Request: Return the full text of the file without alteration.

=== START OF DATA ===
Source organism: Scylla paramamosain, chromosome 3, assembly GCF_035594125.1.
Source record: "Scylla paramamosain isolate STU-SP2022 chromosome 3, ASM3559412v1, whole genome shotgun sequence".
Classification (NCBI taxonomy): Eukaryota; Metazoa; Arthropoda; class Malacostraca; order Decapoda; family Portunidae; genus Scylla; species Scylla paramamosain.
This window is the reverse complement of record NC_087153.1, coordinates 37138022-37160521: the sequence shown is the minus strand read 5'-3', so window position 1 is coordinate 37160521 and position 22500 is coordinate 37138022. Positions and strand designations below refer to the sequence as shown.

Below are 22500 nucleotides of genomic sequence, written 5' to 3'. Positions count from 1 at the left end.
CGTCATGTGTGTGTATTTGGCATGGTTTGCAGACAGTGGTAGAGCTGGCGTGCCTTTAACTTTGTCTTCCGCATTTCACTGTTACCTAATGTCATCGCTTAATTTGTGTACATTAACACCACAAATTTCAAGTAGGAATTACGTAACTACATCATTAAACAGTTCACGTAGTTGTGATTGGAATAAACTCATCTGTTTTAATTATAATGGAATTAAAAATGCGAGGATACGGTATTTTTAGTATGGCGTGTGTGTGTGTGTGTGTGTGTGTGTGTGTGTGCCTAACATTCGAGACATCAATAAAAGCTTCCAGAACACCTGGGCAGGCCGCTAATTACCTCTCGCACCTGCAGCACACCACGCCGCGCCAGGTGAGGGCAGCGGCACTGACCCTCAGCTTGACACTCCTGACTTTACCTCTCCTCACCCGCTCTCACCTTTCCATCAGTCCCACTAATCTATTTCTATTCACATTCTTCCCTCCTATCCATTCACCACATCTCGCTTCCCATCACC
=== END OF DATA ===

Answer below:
Source organism: Scylla paramamosain, chromosome 3, assembly GCF_035594125.1.
Source record: "Scylla paramamosain isolate STU-SP2022 chromosome 3, ASM3559412v1, whole genome shotgun sequence".
Classification (NCBI taxonomy): Eukaryota; Metazoa; Arthropoda; class Malacostraca; order Decapoda; family Portunidae; genus Scylla; species Scylla paramamosain.
This window is the reverse complement of record NC_087153.1, coordinates 37138022-37160521: the sequence shown is the minus strand read 5'-3', so window position 1 is coordinate 37160521 and position 22500 is coordinate 37138022. Positions and strand designations below refer to the sequence as shown.

Below are 22500 nucleotides of genomic sequence, written 5' to 3'. Positions count from 1 at the left end.
CGTCATGTGTGTGTATTTGGCATGGTTTGCAGACAGTGGTAGAGCTGGCGTGCCTTTAACTTTGTCTTCCGCATTTCACTGTTACCTAATGTCATCGCTTAATTTGTGTACATTAACACCACAAATTTCAAGTAGGAATTACGTAACTACATCATTAAACAGTTCACGTAGTTGTGATTGGAATAAACTCATCTGTTTTAATTATAATGGAATTAAAAATGCGAGGATACGGTATTTTTAGTATGGCGTGTGTGTGTGTGTGTGTGTGTGTGTGTGTGTGCCTAACATTCGAGACATCAATAAAAGCTTCCAGAACACCTGGGCAGGCCGCTAATTACCTCTCGCACCTGCAGCACACCACGCCGCGCCAGGTGAGGGCAGCGGCACTGACCCTCAGCTTGACACTCCTGACTTTACCTCTCCTCACCCGCTCTCACCTTTCCATCAGTCCCACTAATCTATTTCTATTCACATTCTTCCCTCCTATCCATTCACCACATCTCGCTTCCCATCACC